Understanding Why Micro-Segmentation is Critical to Digital Experiences
It’s not easy for marketers to rise above the noise and connect with potential customers in today’s heavily digitized landscape.
Consumers are bombarded with advertising and marketing messages on every channel, yet they simply want experiences relevant to them on a personal level. But how do marketers go about delivering truly relevant content? Understanding your customers is the first step to achieving success and the best way to do that is through highly targeted segmentation—down to the micro level—that generates a personalized digital experience.
While delivering personalized content can be hard to get right, there’s no denying its importance. In fact, “Gartner predicts that organizations that excel in personalization will outsell companies that don’t by 20 percent. Segmentation is also a key step toward meeting consumers’ demands for more relevant experiences. Meanwhile, at least 42 percent of marketers believe they are not very good at segmentation for digital experiences.”
Research of more than 200 marketers found that one of the success factors attributed to digital experience leaders is delivering personalized digital experiences in real time supporting Gartner’s prediction, yet only 51 percent of digital experience leaders can deliver personalized experiences in real time today.
Customer segmentation vs. personalization
According to David Krajicek of the American Marketing Association, “Segmentation is strategy. Hyper-personalization is execution. Most fundamentally, segmentation comes before hyper-personalization in the marketing and insights process—way before. Segmentations inform positioning and marketing strategies and defines the human landscape that products will inhabit.”
More on Targeted Segmentation:
- Marketing in a Gray Area: The Ethics of Digital Targeting
- 3 Steps to Building an Enthusiastic Community for Your Brand
There are four main categories of segmentation:
1. Demographic Gender, marital status, age, income level and level of education.
2. Geographical Location data, such as country, state, regional area, city and neighborhood.
3. Psychographic Values, attitudes, and beliefs based on social status, personality type and lifestyle.
4. Behavioral Loyalty to a brand, purchase history and purchase intent.
Diving deeper into data
Once you have the broad categories sorted, continue refining them into smaller and smaller segments, known as micro-segments. Accurate micro-segmentation is critical to delivering digital experiences that truly resonate because it enables you to get a clear picture of what each tiny sub-group within the scope of your larger audience needs, what they value and how they behave. Advanced customer segmentation uses cross-channel behavioral insights and data from internal and external sources to discover, understand and define audience micro-segments. These micro-segments are validated in real time through digital experience analytics and other data sources.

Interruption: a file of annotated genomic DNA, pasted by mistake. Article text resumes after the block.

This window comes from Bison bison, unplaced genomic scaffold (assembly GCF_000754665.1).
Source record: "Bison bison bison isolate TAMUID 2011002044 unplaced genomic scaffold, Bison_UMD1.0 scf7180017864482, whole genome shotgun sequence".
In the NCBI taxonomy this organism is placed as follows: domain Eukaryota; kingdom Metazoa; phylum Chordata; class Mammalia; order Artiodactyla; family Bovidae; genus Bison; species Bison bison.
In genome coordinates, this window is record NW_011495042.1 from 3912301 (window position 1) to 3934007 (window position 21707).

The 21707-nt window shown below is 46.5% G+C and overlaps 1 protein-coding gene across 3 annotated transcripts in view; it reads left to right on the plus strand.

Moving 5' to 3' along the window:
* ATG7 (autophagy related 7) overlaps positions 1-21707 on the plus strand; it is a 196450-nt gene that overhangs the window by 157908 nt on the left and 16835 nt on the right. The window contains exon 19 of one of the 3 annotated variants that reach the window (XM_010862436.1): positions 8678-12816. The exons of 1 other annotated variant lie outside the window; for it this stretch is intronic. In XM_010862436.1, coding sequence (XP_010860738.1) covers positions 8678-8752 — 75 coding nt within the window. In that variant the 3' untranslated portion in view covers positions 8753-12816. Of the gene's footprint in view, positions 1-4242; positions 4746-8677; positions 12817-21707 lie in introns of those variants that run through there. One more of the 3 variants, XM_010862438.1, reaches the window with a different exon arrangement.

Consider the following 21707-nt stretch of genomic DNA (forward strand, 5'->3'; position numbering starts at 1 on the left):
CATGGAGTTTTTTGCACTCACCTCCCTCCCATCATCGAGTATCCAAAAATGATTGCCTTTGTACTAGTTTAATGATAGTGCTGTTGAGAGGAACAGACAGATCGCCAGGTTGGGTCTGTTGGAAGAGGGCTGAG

Micro-segmentation is the future of marketing. Here’s why. Imagine you sell accessories like backpacks and panniers to bicycle commuters. Are all bicycle commuters the same? Clearly there are some common needs, but some have long commutes, some have short. Some live in rainy climes, some live in sunny locales. Offering your expensive breathable rain jackets to someone with a short commute in Arizona doesn’t make much sense. But then you may want to break it down further, based on past purchase history, gender, age and dozens of other factors until you have the perfect set of criteria. Get it right, and you’re unstoppable. Get it wrong and customers decide you don’t get them and go elsewhere. In today’s social world, the customer has all the power and micro segmentation like this is your best option for survival.
To get started, the best practice is to consolidate data from silos across your organization into a single comprehensive database with real-time updates across channels, journey contexts and touchpoints. In this way, you can use the richest set of user data possible to better identify high-value micro-segments and from there deliver personalized experiences.
Going a step further, you’ll want to think about building audiences that have the most value for your organization or represent a huge untapped opportunity, such as:
● Frequent buyers Visitors who have made X number of purchases in a certain time frame
● Coupon responders Visitors who have redeemed a coupon in making a purchase
● Highest spend in a specific category Visitors who spent the most in an individual category, such as apparel, electronics, home décor
● Cart abandoners Visitors who spend time on your site filling up their shopping cart only to never check out
● Discount lovers Visitors who always search for sales, lowest prices and promotional discounts
Dynamic messaging and recommendations
Not only do these segmentation strategies feed the creation of dynamic personalized content, but also behavioral messaging and recommendations. Recommendations are a proven strategy for increasing visitor engagement, user retention and time on site. The idea is to inject product, content or email recommendations at critical touchpoints or drop-offs to optimize for goals such as conversions or purchases.
Also important is the ability to expand personalized recommendations across your channels and use hybrid recommendation strategies to maximize average order value. This could mean anything from time-sensitive coupons in emails and to social proof highlighted on the site to build trust to retargeted ads based on items abandoned in a shopping cart.